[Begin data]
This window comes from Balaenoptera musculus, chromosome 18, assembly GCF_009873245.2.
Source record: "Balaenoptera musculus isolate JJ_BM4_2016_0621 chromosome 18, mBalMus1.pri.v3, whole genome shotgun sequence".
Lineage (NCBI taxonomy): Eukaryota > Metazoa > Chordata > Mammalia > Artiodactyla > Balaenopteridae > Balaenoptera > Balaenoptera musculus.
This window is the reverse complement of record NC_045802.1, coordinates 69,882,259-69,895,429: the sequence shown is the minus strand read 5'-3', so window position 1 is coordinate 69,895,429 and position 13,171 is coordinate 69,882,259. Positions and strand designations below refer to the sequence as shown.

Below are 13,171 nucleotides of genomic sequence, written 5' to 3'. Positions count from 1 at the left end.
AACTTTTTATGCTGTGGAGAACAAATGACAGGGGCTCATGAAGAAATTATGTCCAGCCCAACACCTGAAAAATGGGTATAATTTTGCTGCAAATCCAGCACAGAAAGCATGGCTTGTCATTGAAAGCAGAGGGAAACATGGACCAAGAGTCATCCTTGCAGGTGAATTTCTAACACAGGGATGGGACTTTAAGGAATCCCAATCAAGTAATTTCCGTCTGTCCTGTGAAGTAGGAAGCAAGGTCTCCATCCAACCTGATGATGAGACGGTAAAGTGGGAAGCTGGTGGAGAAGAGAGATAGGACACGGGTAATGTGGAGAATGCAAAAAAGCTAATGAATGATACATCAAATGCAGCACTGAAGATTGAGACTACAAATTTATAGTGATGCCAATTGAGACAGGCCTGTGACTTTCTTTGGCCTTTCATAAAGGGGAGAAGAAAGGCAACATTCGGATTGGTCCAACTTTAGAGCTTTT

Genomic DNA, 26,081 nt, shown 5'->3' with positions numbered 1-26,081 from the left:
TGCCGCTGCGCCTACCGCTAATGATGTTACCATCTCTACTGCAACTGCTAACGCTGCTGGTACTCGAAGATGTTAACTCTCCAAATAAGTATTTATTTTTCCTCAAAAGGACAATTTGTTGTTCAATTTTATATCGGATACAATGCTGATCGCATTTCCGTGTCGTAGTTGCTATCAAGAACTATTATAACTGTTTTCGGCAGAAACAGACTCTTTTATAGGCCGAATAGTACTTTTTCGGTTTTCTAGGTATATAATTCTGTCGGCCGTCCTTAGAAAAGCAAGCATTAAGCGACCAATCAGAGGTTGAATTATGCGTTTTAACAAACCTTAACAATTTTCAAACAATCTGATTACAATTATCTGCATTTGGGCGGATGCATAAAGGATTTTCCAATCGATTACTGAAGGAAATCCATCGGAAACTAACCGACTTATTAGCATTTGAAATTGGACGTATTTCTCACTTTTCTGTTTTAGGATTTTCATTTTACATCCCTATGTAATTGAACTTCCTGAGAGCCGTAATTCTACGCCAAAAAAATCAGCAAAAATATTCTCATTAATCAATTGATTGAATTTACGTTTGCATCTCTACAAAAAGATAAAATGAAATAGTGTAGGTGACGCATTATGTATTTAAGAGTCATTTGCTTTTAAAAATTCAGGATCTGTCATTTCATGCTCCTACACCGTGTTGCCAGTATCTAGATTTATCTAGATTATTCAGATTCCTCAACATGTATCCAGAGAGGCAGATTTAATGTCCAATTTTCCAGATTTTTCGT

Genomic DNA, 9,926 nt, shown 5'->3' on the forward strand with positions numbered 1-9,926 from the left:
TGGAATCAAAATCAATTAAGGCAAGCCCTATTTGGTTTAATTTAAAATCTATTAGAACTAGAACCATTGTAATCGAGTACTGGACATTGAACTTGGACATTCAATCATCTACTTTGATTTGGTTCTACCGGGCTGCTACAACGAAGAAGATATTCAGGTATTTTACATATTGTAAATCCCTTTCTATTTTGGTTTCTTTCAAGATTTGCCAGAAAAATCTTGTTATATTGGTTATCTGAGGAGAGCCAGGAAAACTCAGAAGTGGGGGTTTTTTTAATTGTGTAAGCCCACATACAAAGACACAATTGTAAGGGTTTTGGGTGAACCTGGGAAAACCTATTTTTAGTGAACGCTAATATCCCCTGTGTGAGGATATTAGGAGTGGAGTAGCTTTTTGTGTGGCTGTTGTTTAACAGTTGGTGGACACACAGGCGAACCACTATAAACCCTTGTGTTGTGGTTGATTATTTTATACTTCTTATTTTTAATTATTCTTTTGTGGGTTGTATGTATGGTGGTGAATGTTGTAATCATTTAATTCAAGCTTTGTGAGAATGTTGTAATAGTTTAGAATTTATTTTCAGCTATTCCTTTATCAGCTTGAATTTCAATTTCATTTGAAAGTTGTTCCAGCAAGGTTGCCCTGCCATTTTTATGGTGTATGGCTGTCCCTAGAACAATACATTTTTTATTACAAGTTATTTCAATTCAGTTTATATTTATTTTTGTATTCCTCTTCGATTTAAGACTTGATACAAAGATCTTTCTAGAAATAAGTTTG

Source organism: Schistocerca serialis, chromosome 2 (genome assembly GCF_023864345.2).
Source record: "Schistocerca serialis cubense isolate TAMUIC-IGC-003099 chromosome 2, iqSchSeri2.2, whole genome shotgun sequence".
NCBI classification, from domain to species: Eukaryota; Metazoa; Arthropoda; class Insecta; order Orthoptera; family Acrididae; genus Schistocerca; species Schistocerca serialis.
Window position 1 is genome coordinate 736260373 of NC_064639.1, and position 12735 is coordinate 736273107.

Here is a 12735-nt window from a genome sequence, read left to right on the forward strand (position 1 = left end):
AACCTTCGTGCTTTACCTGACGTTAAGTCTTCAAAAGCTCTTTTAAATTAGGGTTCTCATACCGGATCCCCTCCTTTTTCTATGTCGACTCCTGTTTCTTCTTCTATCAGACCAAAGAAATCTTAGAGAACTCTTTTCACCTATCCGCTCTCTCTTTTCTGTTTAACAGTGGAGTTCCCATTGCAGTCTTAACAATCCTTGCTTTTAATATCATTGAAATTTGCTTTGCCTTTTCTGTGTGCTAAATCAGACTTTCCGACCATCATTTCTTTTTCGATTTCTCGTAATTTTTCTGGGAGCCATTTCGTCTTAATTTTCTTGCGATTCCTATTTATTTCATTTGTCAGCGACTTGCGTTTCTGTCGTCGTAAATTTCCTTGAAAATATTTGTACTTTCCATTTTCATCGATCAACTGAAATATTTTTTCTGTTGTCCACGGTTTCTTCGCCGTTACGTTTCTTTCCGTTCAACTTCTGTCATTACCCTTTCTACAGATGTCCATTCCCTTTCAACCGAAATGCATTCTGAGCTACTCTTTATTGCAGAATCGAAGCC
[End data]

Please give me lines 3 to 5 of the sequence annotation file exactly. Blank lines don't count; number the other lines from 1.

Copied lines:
Lineage (NCBI taxonomy): Eukaryota > Metazoa > Chordata > Mammalia > Artiodactyla > Balaenopteridae > Balaenoptera > Balaenoptera musculus.
This window is the reverse complement of record NC_045802.1, coordinates 69,882,259-69,895,429: the sequence shown is the minus strand read 5'-3', so window position 1 is coordinate 69,895,429 and position 13,171 is coordinate 69,882,259. Positions and strand designations below refer to the sequence as shown.

Below are 13,171 nucleotides of genomic sequence, written 5' to 3'. Positions count from 1 at the left end.